A rare Australian native bee species focuses on a sophisticated system to ensure its survival, new research confirms.
The capricious masked bee (Amphylaeus morosus) – which builds its nests in the broken fern fronds of the rough tree fern Cyathea australis – sticks to a social system involving one highly reproductive female queen and non-reproductive female guards.
Dr Lucas Hearn is an entomologist at Flinders University in Adelaide, South Australia.
Dr Hearn and his study co-authors aimed at finding out how genes for sterility can persist when sterile individuals have no offspring.
He said: “We now know that problem is largely explained by kin selection, where workers can pass on copies of their genes via brothers and sisters instead of having their own offspring.”
Asked by science magazine Phys.org why sterile workers evolve in some kinds of animals such as bees and wasps but only rarely in others, he explained: “Part of the answer is the weird genetic system of Hymenoptera – ants, bees and wasps – where females are more closely related to their sisters than to their own babies, but much less related to their brothers.
“If female workers can rear their sisters instead of their own babies or their brothers, this can provide a genetic ‘edge’ that favours sterility.”
The Flinders University researchers – who published their study in the magazine Biology Letters – also found out that – when supported by helpful guards in their nests – queens lay more offspring.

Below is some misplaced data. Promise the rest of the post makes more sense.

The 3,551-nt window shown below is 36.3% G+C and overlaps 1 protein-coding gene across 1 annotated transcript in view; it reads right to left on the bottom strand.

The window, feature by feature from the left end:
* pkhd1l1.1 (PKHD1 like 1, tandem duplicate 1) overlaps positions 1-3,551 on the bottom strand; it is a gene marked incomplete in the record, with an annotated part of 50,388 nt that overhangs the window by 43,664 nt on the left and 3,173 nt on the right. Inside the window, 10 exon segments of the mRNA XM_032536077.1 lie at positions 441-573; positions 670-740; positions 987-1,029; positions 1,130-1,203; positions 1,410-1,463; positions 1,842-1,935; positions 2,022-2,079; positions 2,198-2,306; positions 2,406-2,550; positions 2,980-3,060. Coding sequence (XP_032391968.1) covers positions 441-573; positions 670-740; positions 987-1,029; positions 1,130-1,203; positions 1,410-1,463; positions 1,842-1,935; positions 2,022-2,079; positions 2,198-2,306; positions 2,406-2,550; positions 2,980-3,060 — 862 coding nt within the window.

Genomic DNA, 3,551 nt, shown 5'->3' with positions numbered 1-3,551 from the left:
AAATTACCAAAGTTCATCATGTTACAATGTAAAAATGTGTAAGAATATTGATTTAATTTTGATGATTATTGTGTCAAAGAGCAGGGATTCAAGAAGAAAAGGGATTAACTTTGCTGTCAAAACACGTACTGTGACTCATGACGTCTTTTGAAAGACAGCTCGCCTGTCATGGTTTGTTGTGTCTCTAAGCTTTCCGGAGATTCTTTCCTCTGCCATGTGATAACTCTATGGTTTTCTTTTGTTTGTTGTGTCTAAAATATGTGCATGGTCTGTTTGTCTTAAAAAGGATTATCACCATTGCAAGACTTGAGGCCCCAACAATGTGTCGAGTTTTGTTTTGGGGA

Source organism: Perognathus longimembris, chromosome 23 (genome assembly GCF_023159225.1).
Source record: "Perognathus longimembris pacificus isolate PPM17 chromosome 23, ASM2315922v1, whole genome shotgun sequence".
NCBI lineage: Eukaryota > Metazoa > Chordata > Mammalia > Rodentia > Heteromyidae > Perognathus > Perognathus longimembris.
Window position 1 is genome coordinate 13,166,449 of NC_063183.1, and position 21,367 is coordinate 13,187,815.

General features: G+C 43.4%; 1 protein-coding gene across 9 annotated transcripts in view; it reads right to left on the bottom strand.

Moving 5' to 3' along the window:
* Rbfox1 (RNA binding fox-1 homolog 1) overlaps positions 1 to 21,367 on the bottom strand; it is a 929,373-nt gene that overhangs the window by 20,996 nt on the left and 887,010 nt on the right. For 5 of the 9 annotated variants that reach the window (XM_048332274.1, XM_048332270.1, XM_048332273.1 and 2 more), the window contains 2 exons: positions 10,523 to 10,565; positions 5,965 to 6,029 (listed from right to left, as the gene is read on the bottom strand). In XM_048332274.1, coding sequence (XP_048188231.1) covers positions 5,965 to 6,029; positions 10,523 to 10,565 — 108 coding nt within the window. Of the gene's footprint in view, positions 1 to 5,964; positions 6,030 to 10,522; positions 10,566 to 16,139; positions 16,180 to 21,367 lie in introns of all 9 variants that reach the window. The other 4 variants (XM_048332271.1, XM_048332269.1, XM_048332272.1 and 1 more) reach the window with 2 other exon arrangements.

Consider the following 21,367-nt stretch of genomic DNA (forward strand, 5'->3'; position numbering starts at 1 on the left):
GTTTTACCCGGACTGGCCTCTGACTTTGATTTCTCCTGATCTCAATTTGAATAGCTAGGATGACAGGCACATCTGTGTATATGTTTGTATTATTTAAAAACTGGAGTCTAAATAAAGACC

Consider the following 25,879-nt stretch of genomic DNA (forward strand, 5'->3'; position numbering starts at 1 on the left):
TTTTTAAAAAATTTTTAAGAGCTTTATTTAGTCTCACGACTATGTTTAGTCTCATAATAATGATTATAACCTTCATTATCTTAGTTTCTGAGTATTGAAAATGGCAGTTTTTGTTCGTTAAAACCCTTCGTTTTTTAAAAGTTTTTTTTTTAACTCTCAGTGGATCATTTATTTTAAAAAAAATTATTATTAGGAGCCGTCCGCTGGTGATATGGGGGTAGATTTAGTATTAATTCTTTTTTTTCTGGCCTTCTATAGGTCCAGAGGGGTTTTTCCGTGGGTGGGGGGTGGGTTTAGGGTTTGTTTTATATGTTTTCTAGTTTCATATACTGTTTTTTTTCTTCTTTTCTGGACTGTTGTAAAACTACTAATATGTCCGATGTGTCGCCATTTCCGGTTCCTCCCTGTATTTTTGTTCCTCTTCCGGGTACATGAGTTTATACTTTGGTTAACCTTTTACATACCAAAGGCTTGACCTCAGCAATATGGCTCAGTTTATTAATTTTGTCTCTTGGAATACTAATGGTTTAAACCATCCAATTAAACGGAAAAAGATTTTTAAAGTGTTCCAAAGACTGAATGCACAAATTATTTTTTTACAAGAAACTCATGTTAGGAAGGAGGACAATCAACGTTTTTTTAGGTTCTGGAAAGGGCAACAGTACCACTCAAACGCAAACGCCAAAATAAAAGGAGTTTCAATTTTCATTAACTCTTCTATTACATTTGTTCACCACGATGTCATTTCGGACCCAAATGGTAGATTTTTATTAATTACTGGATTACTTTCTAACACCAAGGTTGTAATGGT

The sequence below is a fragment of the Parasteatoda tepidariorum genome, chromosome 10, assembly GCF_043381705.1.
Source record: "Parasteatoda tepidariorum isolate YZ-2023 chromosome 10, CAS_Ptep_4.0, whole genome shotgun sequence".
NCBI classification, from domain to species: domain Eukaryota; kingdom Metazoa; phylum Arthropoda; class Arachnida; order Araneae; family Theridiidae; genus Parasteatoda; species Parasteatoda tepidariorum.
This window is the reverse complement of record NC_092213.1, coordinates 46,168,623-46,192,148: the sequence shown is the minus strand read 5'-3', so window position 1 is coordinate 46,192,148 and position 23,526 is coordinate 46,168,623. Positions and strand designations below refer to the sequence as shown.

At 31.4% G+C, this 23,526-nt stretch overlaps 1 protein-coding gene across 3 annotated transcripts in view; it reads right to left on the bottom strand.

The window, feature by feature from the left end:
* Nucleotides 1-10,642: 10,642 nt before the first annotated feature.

Their investigation shows that these extra offspring are always males.
Dr Hearn told Phys.org: “This is great for the queen but not so good for the female guards because those extra offspring are her brothers and not closely related.”
“However, the more guards in a population, the more excess males are produced and the less genetic value they have.”
Dr Hearn – whose co-authors were Flinders associate professor Mike Schwarz and University of Adelaide associate professor Mark Stevens – concluded: “This latest research provides an explanation for that puzzle, namely altruistic guarding behaviour is only rewarding when it is rare. When it becomes common, all the excess male offspring become less valuable.”